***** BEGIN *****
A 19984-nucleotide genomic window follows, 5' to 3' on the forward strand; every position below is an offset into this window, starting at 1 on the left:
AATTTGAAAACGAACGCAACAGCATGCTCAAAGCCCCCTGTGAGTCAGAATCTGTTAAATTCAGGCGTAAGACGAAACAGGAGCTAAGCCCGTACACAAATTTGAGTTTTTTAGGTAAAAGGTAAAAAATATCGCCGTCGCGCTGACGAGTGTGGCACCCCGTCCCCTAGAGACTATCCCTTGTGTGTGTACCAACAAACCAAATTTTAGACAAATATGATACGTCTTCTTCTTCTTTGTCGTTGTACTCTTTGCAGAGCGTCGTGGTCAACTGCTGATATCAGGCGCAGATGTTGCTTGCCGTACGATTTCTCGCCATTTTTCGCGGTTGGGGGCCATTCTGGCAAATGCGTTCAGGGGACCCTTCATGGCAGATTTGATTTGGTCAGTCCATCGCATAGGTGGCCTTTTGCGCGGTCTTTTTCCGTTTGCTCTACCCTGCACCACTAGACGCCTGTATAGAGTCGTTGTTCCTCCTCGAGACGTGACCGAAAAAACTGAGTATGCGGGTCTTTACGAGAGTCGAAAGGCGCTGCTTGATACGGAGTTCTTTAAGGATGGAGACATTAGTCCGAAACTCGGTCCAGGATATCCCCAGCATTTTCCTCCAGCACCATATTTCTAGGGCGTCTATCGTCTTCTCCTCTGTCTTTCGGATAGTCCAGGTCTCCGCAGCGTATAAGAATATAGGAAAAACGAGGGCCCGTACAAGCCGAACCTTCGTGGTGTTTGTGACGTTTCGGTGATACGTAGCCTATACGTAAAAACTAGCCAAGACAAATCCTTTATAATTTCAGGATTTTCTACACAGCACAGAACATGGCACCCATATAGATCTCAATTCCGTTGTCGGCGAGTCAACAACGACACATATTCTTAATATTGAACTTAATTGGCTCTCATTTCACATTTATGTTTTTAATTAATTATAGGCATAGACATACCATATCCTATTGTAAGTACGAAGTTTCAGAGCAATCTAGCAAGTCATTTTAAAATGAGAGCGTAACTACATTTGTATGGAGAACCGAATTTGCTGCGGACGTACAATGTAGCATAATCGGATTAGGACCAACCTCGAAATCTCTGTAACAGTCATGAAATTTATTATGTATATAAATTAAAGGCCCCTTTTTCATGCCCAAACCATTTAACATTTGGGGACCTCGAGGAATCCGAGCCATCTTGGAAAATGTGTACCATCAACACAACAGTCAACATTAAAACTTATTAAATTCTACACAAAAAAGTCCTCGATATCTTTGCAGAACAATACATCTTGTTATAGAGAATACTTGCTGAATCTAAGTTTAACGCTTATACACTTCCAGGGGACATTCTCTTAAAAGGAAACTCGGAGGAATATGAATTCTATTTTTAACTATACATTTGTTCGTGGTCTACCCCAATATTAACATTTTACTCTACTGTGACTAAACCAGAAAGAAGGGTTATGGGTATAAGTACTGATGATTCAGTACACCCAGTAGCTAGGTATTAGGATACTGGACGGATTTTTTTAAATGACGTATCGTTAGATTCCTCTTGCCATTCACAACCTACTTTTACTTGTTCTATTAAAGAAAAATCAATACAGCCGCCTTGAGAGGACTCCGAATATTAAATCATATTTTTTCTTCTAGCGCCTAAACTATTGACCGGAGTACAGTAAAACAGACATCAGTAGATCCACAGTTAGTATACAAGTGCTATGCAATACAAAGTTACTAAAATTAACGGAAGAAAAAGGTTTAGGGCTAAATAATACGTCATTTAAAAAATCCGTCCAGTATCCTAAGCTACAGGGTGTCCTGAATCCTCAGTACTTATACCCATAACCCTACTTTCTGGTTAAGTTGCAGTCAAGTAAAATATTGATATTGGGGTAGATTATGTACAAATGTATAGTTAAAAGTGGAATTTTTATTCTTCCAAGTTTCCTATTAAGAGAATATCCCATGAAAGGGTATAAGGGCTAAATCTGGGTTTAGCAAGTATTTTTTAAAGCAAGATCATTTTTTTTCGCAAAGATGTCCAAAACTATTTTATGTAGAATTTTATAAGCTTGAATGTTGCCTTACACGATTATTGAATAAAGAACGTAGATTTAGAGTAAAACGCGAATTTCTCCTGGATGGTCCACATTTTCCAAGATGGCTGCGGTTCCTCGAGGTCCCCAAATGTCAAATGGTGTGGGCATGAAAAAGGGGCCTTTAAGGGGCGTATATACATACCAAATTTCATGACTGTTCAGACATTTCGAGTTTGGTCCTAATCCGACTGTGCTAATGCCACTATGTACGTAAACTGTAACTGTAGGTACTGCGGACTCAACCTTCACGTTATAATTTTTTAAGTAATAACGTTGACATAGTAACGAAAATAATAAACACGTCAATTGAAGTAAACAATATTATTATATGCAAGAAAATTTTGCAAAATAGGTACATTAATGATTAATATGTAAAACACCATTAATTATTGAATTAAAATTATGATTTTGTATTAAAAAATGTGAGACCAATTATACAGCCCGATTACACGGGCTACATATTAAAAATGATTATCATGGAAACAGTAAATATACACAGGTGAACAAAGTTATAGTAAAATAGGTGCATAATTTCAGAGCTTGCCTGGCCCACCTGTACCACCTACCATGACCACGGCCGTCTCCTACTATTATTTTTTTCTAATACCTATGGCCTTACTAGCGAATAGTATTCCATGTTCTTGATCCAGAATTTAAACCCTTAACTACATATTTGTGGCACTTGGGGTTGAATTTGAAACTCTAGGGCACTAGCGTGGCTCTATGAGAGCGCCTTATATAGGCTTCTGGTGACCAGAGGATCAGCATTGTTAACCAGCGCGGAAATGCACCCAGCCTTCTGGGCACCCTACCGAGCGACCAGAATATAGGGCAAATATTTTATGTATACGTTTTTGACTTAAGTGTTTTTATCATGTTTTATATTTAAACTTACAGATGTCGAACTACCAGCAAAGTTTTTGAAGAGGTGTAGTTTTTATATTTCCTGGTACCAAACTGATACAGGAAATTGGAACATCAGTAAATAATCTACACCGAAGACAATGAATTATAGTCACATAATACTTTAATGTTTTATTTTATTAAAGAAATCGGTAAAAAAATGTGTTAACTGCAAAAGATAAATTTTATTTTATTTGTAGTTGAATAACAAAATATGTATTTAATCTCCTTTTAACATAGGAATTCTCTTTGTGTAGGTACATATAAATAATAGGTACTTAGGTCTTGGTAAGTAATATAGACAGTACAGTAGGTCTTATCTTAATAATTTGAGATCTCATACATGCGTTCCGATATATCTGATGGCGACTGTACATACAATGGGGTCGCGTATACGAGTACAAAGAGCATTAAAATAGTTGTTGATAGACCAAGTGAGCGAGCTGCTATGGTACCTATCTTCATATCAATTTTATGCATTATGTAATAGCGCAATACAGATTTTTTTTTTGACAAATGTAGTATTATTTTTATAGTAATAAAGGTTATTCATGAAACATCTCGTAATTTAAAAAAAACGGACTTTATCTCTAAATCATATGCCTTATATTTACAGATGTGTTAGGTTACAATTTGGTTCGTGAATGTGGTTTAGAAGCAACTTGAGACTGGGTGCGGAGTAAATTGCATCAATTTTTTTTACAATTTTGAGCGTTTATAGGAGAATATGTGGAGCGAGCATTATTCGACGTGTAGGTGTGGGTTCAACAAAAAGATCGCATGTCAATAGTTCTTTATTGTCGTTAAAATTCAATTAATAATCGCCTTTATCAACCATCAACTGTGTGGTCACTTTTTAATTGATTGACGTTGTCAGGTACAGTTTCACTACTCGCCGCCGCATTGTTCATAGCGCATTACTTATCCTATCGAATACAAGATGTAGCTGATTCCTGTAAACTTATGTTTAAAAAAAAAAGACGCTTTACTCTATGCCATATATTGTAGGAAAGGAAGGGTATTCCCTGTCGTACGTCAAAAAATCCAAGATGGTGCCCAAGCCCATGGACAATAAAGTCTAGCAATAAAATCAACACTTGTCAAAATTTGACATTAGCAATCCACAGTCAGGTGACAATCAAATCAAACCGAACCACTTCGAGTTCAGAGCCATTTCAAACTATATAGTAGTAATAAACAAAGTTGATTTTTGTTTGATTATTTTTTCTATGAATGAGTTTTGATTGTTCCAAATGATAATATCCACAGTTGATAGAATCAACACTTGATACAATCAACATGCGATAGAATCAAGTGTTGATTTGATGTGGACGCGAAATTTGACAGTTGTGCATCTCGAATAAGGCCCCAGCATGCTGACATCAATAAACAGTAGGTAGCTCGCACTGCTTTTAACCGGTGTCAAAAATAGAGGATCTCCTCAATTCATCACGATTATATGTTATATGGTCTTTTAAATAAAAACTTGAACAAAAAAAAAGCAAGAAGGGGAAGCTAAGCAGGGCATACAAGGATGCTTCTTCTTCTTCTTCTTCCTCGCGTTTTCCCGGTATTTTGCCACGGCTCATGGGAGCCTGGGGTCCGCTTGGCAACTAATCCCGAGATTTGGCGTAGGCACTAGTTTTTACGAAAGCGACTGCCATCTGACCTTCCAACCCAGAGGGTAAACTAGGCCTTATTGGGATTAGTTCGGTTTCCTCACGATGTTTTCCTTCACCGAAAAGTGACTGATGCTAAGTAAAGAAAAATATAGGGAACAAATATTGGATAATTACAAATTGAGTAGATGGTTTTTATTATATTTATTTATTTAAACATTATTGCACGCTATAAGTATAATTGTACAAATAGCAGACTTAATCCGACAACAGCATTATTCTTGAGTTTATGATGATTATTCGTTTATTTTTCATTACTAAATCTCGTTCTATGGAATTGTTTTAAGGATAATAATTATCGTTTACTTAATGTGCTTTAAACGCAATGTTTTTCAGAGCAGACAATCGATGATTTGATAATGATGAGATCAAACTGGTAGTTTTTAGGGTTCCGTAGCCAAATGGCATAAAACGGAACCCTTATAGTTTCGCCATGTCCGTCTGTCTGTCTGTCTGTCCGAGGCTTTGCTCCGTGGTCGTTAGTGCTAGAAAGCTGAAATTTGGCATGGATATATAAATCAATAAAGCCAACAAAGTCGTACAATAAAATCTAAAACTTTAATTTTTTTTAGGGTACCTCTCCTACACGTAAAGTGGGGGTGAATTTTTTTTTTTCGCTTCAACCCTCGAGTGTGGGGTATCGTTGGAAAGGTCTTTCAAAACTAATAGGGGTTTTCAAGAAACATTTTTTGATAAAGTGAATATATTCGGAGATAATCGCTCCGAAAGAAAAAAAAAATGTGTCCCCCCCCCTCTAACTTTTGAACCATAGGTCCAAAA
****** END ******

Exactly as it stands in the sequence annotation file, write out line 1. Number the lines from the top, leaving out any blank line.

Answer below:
A 19984-nucleotide genomic window follows, 5' to 3' on the forward strand; every position below is an offset into this window, starting at 1 on the left: